It is noted that in some embodiments of the invention, the drogue positioning system is configured to adjust the location of the scanning area to conform to the location of the receiver 300. By way of example, the radiation emitter 200 may move the scanning area over a wide area to initially find the nominal location of the drogue, and then refine the scanning area about the drogue. It is noted that in other embodiments of the invention, the drogue positioning system may instead simply start off with a very large scanning area such that the beam may be more dispersed, such as in the instance of use of a focused optical elongated beam, thus covering a greater area. Upon identification of the nominal location of the drogue/receiver, the scanning area may be narrowed accordingly.
In other embodiments of the present invention, the refueling aircraft may include a device that detects the nominal location of the drogue, and uses this detection to direct the scanning area. In other embodiments of the invention, an operator on-board the aircraft 1000 directs the scanning area at the drogue.
It is also noted that in some embodiments of the present invention, it is not necessary that the scanning area be centered on the nominal location of the refueling drogue. Such may be the case in conditions such that it is expected that the drogue will move from the nominal location in some directions more than in other directions.
Once the drogue is nominally located, and the scanning area is directed to this location, the positioning system may begin operating to identify the position of the drogue within the scanning area. Assuming a virtual grid having 13 columns and 13 rows, as is exemplarily depicted in
It is noted that in some embodiments of the present invention, the distal portion of the refueling hose will be the portion of the drogue assembly that is actively controlled. This is because in some embodiments, the drogue assembly 100 may include a flexible joint, which may be located between the hose 110 and the drogue 105, allowing the drogue 105 to pivot about the centerline of the hose (see,
Specific features of the drogue positioning system will now be discussed.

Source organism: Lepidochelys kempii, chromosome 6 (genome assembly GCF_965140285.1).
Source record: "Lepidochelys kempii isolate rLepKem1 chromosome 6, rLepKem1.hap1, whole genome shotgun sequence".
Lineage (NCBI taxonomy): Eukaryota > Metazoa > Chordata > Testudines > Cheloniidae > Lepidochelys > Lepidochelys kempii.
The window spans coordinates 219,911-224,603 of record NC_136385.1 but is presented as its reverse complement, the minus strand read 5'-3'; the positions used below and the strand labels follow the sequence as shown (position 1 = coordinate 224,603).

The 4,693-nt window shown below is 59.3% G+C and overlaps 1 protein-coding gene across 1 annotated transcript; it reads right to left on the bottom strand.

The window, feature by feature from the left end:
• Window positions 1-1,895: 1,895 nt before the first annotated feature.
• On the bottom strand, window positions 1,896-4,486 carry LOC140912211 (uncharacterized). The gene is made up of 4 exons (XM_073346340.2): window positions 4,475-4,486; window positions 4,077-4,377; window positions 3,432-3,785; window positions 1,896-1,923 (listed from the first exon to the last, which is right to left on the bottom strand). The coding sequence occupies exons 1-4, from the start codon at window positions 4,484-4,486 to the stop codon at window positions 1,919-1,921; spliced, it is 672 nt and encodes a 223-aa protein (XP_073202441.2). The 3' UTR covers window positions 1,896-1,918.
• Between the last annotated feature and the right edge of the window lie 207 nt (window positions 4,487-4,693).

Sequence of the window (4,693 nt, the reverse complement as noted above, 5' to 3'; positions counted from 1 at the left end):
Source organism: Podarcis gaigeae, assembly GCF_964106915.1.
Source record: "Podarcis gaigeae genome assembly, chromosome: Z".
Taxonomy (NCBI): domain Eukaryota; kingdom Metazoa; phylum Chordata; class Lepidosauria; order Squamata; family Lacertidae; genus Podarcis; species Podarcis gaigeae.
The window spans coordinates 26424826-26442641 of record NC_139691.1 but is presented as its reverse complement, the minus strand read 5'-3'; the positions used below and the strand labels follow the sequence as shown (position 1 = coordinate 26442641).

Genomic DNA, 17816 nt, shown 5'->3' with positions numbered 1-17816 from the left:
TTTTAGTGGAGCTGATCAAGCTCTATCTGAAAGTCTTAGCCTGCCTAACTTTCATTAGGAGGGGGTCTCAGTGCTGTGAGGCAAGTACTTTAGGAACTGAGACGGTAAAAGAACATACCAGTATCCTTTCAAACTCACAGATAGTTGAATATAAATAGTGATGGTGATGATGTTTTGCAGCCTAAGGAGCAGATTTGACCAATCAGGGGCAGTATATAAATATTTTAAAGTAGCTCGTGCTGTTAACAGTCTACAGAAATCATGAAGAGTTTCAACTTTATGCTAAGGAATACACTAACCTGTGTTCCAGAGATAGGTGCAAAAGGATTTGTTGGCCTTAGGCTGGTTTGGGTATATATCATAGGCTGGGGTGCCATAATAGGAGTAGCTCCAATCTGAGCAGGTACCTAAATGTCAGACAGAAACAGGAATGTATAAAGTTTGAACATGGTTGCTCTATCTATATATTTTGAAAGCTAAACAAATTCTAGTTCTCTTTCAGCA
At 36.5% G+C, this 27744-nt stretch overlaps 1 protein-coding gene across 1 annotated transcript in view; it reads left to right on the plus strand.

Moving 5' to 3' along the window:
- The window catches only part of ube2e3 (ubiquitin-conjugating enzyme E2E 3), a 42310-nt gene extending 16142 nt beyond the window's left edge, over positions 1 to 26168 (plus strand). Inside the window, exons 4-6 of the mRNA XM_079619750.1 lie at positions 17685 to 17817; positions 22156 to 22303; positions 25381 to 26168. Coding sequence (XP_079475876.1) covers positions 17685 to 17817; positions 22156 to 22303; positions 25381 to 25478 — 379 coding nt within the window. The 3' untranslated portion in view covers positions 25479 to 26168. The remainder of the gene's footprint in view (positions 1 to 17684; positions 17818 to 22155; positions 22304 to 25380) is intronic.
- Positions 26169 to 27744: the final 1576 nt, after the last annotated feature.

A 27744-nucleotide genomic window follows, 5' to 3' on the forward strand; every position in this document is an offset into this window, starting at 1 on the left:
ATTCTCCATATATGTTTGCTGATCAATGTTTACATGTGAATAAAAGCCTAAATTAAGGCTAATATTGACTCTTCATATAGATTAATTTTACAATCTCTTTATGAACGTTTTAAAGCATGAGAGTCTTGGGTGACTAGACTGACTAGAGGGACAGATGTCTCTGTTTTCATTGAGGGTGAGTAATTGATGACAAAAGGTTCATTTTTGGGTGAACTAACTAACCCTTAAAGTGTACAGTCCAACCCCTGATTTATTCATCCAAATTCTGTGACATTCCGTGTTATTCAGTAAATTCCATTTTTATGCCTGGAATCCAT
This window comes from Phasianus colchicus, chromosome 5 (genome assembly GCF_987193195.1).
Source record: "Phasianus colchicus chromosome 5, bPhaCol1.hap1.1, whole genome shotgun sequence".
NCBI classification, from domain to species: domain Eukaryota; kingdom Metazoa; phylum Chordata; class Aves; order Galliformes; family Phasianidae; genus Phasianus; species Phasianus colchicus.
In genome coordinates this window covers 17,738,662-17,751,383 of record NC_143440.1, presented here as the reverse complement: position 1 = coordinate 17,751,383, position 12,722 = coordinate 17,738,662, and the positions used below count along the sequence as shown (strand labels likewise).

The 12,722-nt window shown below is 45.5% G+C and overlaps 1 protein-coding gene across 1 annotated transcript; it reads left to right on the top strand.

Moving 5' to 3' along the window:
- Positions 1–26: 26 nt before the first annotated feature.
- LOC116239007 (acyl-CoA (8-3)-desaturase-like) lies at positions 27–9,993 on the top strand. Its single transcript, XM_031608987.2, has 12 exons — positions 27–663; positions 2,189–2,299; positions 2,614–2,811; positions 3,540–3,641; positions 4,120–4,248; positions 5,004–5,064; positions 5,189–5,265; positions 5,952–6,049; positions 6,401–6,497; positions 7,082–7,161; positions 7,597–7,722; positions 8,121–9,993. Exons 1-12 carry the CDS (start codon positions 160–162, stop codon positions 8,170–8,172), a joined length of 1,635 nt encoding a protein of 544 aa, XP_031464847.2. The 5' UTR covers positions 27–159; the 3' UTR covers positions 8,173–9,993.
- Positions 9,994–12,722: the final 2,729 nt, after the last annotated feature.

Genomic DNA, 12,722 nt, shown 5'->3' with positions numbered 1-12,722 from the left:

As noted above, the radiation emitter 200 may output a focus optical beam. It will be noted that other embodiments of the present invention may utilize other types of radiation. Basically, any type of radiation that may be utilized to determine the drogue location according to the present invention may be used. By way of example only and not by way of limitation, electromagnetic radiation may be utilized. Such an embodiment may utilize technologies associated with VOR and ILS. As noted above, the radiation emitter emits radiation that carries a discernable property that may be received by a receiver and analyzed. This discernable property is used as a reference by the signal processor 200 to determine the location of the receiver/drogue within the virtual grid and the positioning area. This discernable property, in some exemplary embodiments, is created by modulating the beam with digital data blocks that represent the current location of the beam in the scanned area/positioning area. An example of a digital data block may be seen in
In some embodiments of the present invention, modulation is obtained by cycling the intensity of the beam, which in some embodiments corresponds to shutting the beam off (or otherwise blocking the beam) and then turning the beam on (or otherwise directing the beam to the area). Other embodiments may utilize multiple intensities. Embodiments of the present invention may utilize standard digital modulation techniques, such as those utilized in encryption, if those modulation techniques may be coupled to beam location/direction.